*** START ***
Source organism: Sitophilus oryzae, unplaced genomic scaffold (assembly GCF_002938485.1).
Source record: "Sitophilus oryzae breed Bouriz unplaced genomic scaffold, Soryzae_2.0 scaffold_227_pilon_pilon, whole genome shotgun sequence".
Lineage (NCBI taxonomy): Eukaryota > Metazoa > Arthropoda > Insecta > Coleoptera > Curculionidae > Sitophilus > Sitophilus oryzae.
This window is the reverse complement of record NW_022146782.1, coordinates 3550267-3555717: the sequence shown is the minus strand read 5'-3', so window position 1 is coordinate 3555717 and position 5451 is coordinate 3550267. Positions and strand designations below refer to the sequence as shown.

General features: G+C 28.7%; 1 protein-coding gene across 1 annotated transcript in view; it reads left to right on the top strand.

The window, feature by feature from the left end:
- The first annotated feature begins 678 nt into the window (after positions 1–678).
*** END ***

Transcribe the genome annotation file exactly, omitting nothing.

Source organism: Sitophilus oryzae, unplaced genomic scaffold (assembly GCF_002938485.1).
Source record: "Sitophilus oryzae breed Bouriz unplaced genomic scaffold, Soryzae_2.0 scaffold_227_pilon_pilon, whole genome shotgun sequence".
Lineage (NCBI taxonomy): Eukaryota > Metazoa > Arthropoda > Insecta > Coleoptera > Curculionidae > Sitophilus > Sitophilus oryzae.
This window is the reverse complement of record NW_022146782.1, coordinates 3550267-3555717: the sequence shown is the minus strand read 5'-3', so window position 1 is coordinate 3555717 and position 5451 is coordinate 3550267. Positions and strand designations below refer to the sequence as shown.

General features: G+C 28.7%; 1 protein-coding gene across 1 annotated transcript in view; it reads left to right on the top strand.

The window, feature by feature from the left end:
- The first annotated feature begins 678 nt into the window (after positions 1–678).